A free or unfree mind is in many ways a dangerous thing to talk about, because there's always a risk of mistaking "disagrees with you" for "brainwashed" (no, they're not the same thing). The key to identifying an unfree mind isn't by whether they agree with you or not, it's by how dogmatic and illogical their beliefs are, and the dishonest lengths they will go to so that they don't have to give up those beliefs.

A lot of people have unfree min…

14 Days of Freedom: Day 3

Do stereotypes normally enter into a discussion of freedom? Certainly I haven't seen any discussions of it, and at least superficially that makes sense: stereotypes are social, freedom is political or socio-political. The two don't really seem like they would go together.

Thinking about something that happened yesterday jolted my mind. I love singing and I love Occupy, so once I heard about a mass sing-up at St Paul's my heart was set on it. After much wrangling, some guilt-tripping (not from me) and almost wrecking the delicate social structure (that was most definitely me), I went to the 3-hour rehearsal yesterday at the Bank of Ideas. OK, so I had a bit of trouble finding it due to being directed to the back entrance, but once I got there it was amazing! The atmosphere was absolutely wonderful - so full of hope - but I guess I should stop talking about singing and start talking about what this blog post is actually supposed to be about. (One last note: if you want to be…

14 Days of Freedom: Day 2

I pride myself on my leftism. I'm young, so I haven't been to many protests; I spent much of my life as a capitalist sheep, so I haven't spoken up much. I plan to change that. I want to march in the streets - fight, if that's what it takes.

The people (or should I say sheeple?) around me seem rather disturbed by this course of action. Ostensibly they fear for my safety - really, I think they fear for my sanity and their social standing (for the record, I'm the sanest and happiest I have ever been, and I don't give a fuck about the society game).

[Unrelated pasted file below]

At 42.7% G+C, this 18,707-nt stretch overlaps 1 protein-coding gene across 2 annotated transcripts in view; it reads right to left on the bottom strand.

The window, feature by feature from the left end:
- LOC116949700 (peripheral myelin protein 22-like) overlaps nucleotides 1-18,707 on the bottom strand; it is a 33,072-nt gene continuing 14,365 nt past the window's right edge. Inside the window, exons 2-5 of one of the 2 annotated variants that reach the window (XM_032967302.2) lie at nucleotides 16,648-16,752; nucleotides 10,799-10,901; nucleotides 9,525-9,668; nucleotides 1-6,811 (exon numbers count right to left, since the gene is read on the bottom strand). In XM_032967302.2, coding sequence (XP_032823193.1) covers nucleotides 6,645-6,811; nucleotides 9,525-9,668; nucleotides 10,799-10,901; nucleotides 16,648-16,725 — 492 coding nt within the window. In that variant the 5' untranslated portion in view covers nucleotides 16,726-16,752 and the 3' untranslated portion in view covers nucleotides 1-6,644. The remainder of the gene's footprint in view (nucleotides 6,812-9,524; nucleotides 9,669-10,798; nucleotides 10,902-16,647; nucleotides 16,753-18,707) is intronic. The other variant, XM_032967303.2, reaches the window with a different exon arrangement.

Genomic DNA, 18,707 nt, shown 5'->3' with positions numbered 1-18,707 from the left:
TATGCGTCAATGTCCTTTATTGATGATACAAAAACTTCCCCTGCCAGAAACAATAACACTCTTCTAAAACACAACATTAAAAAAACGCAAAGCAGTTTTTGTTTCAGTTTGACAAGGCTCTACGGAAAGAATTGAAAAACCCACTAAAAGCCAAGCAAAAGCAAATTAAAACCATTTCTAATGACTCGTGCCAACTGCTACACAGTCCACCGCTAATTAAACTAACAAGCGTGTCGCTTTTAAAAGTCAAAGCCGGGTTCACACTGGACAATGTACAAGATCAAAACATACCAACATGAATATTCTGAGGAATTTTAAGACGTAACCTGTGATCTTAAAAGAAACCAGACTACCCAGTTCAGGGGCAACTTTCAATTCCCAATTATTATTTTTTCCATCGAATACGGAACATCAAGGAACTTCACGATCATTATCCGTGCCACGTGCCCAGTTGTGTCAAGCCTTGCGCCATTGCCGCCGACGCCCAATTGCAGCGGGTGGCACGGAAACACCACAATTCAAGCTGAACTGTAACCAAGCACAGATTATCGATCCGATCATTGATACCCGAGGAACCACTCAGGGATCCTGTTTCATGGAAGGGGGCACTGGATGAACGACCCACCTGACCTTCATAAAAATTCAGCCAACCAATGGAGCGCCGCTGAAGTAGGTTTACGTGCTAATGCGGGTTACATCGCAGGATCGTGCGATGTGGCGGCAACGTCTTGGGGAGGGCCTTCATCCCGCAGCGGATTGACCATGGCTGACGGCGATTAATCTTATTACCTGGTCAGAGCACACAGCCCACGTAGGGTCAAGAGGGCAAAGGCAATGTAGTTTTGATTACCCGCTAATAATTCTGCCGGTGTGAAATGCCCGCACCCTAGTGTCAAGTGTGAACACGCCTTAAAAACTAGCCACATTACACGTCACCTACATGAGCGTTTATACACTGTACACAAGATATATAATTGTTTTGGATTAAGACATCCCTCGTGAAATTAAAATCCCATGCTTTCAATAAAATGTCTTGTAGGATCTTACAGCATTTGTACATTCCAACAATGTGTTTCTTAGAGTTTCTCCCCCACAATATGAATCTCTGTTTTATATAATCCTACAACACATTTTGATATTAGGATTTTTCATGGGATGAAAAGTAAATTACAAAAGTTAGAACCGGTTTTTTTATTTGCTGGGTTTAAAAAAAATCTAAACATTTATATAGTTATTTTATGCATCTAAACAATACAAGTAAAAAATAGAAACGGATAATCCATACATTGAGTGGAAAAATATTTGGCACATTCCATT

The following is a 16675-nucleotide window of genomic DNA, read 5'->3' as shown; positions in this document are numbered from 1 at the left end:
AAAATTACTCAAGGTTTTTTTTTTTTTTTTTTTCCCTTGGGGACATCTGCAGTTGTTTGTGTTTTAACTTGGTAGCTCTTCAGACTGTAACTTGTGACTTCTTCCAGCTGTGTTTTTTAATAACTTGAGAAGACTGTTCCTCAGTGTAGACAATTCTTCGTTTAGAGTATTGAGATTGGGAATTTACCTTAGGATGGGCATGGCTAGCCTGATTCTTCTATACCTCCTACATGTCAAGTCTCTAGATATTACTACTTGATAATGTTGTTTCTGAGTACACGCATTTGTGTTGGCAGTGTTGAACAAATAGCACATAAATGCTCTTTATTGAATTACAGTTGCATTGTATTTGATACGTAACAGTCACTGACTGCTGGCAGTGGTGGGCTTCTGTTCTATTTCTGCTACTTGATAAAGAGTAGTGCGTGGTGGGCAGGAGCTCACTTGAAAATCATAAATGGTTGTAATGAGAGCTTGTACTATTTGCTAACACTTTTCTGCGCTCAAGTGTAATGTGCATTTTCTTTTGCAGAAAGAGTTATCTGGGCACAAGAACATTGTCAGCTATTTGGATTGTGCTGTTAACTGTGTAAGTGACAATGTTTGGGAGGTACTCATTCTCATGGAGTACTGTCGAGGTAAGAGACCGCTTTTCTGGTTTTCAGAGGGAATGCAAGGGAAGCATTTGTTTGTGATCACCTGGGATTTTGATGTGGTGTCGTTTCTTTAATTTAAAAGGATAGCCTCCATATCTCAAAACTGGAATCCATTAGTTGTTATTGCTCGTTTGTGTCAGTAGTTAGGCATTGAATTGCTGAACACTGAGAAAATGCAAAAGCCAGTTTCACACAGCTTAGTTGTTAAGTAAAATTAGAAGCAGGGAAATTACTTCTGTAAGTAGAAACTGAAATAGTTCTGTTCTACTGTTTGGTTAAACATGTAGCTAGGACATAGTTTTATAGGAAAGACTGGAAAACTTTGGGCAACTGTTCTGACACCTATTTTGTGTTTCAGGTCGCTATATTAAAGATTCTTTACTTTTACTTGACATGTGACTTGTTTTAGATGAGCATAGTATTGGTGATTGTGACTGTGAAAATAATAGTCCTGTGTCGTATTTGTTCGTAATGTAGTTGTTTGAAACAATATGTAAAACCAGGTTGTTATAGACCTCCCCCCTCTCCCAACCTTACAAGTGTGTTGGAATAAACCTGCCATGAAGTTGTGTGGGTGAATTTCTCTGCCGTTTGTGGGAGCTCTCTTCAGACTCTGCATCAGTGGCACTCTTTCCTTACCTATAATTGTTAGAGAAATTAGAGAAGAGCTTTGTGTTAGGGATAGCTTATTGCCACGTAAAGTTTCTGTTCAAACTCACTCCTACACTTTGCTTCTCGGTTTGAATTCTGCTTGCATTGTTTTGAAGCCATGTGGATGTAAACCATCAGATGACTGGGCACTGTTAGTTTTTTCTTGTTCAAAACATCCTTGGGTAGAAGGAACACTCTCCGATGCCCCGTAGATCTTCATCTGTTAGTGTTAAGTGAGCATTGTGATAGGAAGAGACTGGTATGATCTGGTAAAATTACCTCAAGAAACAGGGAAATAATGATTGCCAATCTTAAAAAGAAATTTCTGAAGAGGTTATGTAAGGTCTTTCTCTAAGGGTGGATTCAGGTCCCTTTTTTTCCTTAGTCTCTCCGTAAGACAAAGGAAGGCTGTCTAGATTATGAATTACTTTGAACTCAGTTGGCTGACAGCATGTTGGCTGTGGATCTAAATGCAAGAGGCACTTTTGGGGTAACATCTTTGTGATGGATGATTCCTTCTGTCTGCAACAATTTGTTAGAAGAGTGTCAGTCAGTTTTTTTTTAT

If standing up for basic human rights, if standing up for what I think is right - as should be possible, nay desirable and encouraged in a free and humane society - means that I risk anywhere between arrest and death (while people aren't dying in the UK yet, people in other countries are), I'll stick my neck out and risk arrest and death. Someone's got to do it, after all.

Someone once remarked to me "C…

14 Days of Freedom: Day 1

Good news: It's the holidays and I can blog and tweet to my heart's content! (Well, I could if I didn't have revision...oh well!)

NDAA comes into effect at 12am on New Year's we have 14 days of freedom. 14 days to say whatever the hell we want before they arrest and kill us as terrorists. In honour of this, for 14 days I'm going to be blogging about freedom-related things. My posts might be long, they might be short, they might be well-thought-out, they might be complete crap...All that matters is that they're to do with freedom in some way.

There have been reports of Twitter censoring NDAA-critical tweets. While I'm cautious to call censorship on anything, I'm definitely worried by this. Most worryingly of all, it shows that we can't trust self-interested corporations with our data and our speech - and yet we do, because their services are popular.

I see one ingenious method to get around this: a social media service by the people for the …

Polite Society

Fuck polite society with a shovel. I'm really quite sick of playing the society game: I do like some of the people in it, but it's tedious and very nearly pointless. Polite society is focused on repression, on the avoidance of conflict at any cost, and on not-so-subtle social power plays and status grabs. In short: deathly boring and sickeningly dishonest.

I much prefer impolite society, the kind where anything goes and everything needs saying, where people flirt and flatter and argue and where anyone can speak freely - though whether anyone listens is another matter entirely. They laugh, cry, swear, praise, fight, make peace, fuck, smile, swear, grin, scowl, show the whole range of human emotions and then some more. They debate. They do things that the politer classes of society would be simply shocked at - and they love it.

This is my world, the world of laughter and tears, of peace and war, of everything in between; the world where people are more honest and true - both to …

Things People Should Know

Right. I know I haven't blogged in a while - and I have a very good reason for that; namely, everything in my life is piling up at once and I simply haven't found the time to write anything more than 140 characters long. (My Twitter account, on the other hand, is alive and kicking.)

I decided to write this because, well, there are a couple of things that I've been saying on Twitter over and over again and I think people are getting a bit sick of them. I also have a problem explaining things in 140 characters or less...yes, it really is rather difficult. More than that, they're also things that pretty much underpin me - so this is getting very close to who I am as a person. Have fun ripping it to shreds, guys.

I am pro-truth and anti-bullshit. I have no political position on this - I will call bullshit on anyone, anywhere, if they're spouting it. Why? For various reasons (social conditioning, having an existential crisis when I realised I was living a lie, faith in …